Health In Focus
Highlights :
  • Telemedicine Guidelines Released in India are Notified and gazetted by the Government of India
  • They cannot be challenged in the court of Law
  • It makes the diagnosis and treatment through telemedicine a reality in India

The Government of India Notified and gazetted the Telemedicine Guidelines that were released on 25th March 2020. What it means is that this framework is here to stay even after the current COVID-19 pandemic recedes.

The intent of the government to move aggressively to prioritize healthcare so that telemedicine can become an enabler is highly commendable. It now would make it possible to deliver healthcare to masses and to work towards affordable and universal healthcare.
Telemedicine Guidelines Released in India Notified and Gazetted

While 25th March was a historic day when the guidelines were released by the BOARD OF GOVERNORS - In super session of the Medical Council of India under NitiAayog, 14th of May the guidelines have officially been notified and gazetted.


"Now that the Telemedicine Practice Guidelines (TPG) have been notified in the Gazette, eligibility requirements for practice of telemedicine will come to be in force, and a timeline of 3 years will be granted to the Registered Medical Practitioners (RMPs) to regularize their practice of telemedicine. Also, the RMPs and the portals will be required to work in absolute and strict compliance with the TPG, and ensure that the best practices in the domain become the norm, and there is almost no deviation from the hand holding provided therein." said Ms Bagmisikha from TMT Law firm. She is an Advocate who works in Healthtech IT space for regulatory requirements and an Executive Member of Telemedicine Society of India.

Telemedicine in Healthcare

The India rural and remote population will be the ones to benefit the maximum in the long run and our health indices will improve as a result. This will be the true impact in the years to come if telemedicine is used innovatively and as an enabler. The technology framework is already in place with over 500 million smartphone users and 4G being available in most locations. The financial element will be serviced by the online payment gateways that have recently been made more easily available. The only missing piece is the e-pharmacies draft bill that has been long pending.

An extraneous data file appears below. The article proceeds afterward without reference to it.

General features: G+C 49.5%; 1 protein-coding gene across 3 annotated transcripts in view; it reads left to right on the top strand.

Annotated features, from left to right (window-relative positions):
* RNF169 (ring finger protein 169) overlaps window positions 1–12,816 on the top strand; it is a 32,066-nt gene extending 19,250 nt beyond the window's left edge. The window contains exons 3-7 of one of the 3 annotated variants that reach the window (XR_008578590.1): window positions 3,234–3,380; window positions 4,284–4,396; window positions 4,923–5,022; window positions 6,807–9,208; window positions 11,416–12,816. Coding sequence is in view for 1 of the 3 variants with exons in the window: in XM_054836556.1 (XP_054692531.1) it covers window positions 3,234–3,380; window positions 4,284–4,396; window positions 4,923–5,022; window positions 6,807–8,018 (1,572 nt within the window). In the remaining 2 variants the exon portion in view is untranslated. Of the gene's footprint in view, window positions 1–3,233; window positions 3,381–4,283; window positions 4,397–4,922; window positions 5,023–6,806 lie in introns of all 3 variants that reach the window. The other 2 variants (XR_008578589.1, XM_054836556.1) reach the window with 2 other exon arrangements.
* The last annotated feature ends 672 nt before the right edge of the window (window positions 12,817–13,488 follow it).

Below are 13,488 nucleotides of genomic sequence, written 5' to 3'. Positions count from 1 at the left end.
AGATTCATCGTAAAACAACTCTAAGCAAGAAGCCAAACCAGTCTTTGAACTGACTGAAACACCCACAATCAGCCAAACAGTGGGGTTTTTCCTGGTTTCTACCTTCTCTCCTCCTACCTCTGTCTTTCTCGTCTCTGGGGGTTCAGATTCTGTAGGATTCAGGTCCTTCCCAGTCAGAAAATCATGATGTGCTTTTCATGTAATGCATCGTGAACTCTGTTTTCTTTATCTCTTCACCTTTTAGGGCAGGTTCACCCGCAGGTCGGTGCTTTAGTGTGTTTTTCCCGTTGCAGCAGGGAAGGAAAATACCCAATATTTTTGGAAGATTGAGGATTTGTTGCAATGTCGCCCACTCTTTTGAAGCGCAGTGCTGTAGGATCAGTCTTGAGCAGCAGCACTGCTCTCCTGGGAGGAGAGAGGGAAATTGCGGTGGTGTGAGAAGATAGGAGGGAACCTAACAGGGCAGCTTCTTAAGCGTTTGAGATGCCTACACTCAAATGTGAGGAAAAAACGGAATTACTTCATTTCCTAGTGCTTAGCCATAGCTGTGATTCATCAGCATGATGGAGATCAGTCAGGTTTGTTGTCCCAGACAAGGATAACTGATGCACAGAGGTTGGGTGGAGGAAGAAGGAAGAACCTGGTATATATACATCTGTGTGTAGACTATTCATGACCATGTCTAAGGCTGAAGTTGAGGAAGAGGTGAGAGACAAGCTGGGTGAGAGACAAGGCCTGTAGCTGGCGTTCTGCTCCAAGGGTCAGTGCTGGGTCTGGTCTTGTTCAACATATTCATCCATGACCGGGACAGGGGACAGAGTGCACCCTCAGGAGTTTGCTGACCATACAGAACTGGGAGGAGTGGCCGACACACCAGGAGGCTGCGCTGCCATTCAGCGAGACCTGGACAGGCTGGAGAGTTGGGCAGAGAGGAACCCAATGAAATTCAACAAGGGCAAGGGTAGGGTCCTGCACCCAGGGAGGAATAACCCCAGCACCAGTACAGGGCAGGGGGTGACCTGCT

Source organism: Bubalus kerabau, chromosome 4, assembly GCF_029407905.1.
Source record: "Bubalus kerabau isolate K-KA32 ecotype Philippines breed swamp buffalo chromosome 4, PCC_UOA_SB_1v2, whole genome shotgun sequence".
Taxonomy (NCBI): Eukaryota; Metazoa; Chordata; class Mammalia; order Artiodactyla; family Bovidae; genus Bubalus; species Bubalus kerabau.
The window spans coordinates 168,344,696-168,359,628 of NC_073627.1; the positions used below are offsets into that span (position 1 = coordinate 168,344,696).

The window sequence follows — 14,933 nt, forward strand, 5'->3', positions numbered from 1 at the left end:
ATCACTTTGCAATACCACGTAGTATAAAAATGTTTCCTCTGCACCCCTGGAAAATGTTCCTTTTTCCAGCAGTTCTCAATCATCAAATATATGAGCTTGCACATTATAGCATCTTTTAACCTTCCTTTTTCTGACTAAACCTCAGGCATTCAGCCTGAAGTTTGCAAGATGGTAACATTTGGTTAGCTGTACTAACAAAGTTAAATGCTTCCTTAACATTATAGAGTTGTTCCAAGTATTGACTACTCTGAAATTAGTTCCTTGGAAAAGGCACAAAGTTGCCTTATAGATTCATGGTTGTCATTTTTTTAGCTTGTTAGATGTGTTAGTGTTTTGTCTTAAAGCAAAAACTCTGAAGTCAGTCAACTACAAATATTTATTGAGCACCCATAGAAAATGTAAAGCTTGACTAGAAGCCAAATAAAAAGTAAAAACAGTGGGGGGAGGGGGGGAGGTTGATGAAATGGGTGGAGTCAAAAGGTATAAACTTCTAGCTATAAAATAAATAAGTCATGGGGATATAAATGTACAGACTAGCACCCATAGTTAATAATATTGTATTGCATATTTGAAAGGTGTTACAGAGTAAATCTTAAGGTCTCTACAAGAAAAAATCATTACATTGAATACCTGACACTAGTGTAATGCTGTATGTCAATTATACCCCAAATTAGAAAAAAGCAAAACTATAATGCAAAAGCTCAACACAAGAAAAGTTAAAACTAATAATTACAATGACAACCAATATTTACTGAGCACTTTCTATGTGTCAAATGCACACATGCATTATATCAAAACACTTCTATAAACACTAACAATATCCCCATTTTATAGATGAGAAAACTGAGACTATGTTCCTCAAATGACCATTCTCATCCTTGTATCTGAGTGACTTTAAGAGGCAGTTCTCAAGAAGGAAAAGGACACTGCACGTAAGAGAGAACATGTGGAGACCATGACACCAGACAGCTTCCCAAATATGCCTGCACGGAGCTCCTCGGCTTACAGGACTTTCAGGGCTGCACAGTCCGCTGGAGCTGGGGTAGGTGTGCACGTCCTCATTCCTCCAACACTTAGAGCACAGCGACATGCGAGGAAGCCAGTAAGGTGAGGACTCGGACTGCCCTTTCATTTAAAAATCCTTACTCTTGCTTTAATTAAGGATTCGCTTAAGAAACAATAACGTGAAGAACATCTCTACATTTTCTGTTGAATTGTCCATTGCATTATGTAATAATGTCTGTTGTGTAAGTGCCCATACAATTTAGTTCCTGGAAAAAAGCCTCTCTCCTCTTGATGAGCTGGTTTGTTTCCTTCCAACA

In India, so far there was no legislation or framework on the practice of telemedicine although some doctors and companies were using it as a form of practice. There were many grey areas like how to issue a prescription or how to charge a patient.

The existing provisions under the Indian Medical Council Act, 1956, the Indian Medical Council (Professional Conduct, Etiquette and Ethics Regulation 2002), Drugs &Cosmetics Act, 1940 and Rules 1945, Clinical Establishment (Registration and Regulation) Act, 2010, Information Technology Act, 2000 and the Information Technology (Reasonable Security Practices and Procedures and Sensitive Personal Data or Information) Rules 2011 do not mention the practice of telemedicine and only indirectly applied to any practice that was happening. The gaps in the legislation and the uncertainty of rules posed a risk for both the doctors and their patients.

Currently, there are some countries that have put legislative and regulatory requirements for telemedicine practice while in others there only guidelines available to practice telemedicine. All these guidelines were reviewed before the current Indian ones were released.

Telemedicine will continue to grow and be adopted by more healthcare practitioners and patients in a wide variety of forms, and these practice guidelines will be a key enabler in fostering its growth.

Purpose of Telemedicine Guidelines

The purpose of these guidelines is to give practical advice to doctors so that all services and models of care used by doctors and health workers are encouraged to consider the use of telemedicine as a part of normal practice. These guidelines will assist the medical practitioner in pursuing a sound course of action to provide effective and safe medical care founded on current information, available resources, and patient needs to ensure patient and provider safety.

These telemedicine guidelines will help realize the full potential of these advancements in technology for health care delivery. They provide norms and protocols relating to a physician-patient relationship; issues of liability and negligence; evaluation, management and treatment; informed consent; continuity of care; referrals for emergency services; medical records; privacy and security of the patient records and exchange of information; prescribing; and reimbursement; health education and counselling.